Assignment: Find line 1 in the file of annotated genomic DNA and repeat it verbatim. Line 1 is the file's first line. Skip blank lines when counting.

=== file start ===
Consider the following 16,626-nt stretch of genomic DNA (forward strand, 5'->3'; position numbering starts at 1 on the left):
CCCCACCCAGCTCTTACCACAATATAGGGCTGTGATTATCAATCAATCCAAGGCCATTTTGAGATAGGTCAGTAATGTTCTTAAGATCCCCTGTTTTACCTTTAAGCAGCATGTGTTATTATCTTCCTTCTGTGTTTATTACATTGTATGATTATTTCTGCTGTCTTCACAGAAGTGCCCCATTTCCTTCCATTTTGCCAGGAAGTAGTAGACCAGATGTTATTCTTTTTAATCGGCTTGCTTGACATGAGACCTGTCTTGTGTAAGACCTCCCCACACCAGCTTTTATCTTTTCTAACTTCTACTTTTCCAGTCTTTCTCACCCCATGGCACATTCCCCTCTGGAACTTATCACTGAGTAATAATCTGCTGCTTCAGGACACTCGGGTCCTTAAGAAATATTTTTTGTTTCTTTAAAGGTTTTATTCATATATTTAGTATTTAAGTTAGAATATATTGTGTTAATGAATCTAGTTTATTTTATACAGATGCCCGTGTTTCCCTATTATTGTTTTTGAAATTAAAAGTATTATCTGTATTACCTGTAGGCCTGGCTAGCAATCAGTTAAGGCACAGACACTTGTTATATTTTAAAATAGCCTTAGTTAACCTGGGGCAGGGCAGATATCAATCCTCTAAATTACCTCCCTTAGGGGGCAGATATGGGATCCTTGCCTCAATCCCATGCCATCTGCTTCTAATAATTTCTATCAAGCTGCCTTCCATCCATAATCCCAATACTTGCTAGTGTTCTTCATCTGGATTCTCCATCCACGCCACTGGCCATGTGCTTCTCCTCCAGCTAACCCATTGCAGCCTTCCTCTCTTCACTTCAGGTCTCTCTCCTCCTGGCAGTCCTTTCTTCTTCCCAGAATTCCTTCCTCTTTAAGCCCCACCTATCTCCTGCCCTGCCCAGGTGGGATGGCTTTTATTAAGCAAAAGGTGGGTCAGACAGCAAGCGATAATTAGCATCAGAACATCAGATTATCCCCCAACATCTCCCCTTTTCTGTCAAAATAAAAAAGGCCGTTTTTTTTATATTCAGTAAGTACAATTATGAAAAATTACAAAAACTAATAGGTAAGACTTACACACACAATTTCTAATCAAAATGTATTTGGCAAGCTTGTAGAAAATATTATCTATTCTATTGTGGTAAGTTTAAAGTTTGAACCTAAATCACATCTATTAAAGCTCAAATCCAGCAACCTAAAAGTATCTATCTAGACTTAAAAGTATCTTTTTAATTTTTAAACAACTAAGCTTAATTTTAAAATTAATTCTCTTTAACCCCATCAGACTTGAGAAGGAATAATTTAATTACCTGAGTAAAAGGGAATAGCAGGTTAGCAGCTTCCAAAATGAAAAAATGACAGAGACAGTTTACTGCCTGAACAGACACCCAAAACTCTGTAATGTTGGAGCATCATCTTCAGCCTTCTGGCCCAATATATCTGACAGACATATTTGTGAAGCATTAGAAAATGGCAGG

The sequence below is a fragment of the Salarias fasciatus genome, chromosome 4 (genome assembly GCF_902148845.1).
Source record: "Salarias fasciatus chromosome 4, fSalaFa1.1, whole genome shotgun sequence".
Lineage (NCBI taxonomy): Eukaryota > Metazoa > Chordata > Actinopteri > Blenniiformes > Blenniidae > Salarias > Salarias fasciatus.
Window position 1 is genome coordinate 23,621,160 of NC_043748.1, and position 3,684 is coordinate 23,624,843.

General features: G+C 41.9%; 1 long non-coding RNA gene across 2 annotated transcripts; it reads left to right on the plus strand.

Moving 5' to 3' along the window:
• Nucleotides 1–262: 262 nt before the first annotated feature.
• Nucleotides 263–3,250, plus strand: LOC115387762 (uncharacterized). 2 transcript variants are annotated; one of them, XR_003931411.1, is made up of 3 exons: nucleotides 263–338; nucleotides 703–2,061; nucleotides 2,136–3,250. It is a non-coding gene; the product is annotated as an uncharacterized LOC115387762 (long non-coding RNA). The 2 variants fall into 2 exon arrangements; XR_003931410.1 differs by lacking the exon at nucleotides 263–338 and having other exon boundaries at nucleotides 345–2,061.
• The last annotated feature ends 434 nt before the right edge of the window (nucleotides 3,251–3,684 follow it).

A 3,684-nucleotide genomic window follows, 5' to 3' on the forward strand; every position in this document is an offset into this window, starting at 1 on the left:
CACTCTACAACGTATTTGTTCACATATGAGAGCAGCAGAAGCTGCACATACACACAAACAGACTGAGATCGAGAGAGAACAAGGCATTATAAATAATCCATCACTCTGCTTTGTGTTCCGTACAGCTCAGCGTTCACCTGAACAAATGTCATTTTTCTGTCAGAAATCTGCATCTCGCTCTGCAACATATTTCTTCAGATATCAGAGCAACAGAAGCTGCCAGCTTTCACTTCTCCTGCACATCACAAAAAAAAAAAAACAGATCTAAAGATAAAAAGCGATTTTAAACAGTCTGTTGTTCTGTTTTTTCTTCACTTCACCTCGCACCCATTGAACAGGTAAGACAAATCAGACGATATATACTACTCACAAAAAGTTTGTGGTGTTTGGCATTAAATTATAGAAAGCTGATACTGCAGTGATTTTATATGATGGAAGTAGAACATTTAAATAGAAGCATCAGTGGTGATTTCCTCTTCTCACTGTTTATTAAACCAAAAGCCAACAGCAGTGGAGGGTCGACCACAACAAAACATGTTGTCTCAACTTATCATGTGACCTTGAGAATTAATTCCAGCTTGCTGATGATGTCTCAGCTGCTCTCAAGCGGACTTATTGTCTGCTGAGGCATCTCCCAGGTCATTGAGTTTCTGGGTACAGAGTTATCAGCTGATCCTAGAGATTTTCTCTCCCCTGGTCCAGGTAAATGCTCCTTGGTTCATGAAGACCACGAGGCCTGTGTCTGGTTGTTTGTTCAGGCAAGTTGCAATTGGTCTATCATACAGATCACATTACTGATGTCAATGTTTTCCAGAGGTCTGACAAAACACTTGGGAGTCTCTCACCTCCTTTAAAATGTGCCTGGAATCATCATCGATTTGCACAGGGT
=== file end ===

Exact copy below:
Consider the following 16,626-nt stretch of genomic DNA (forward strand, 5'->3'; position numbering starts at 1 on the left):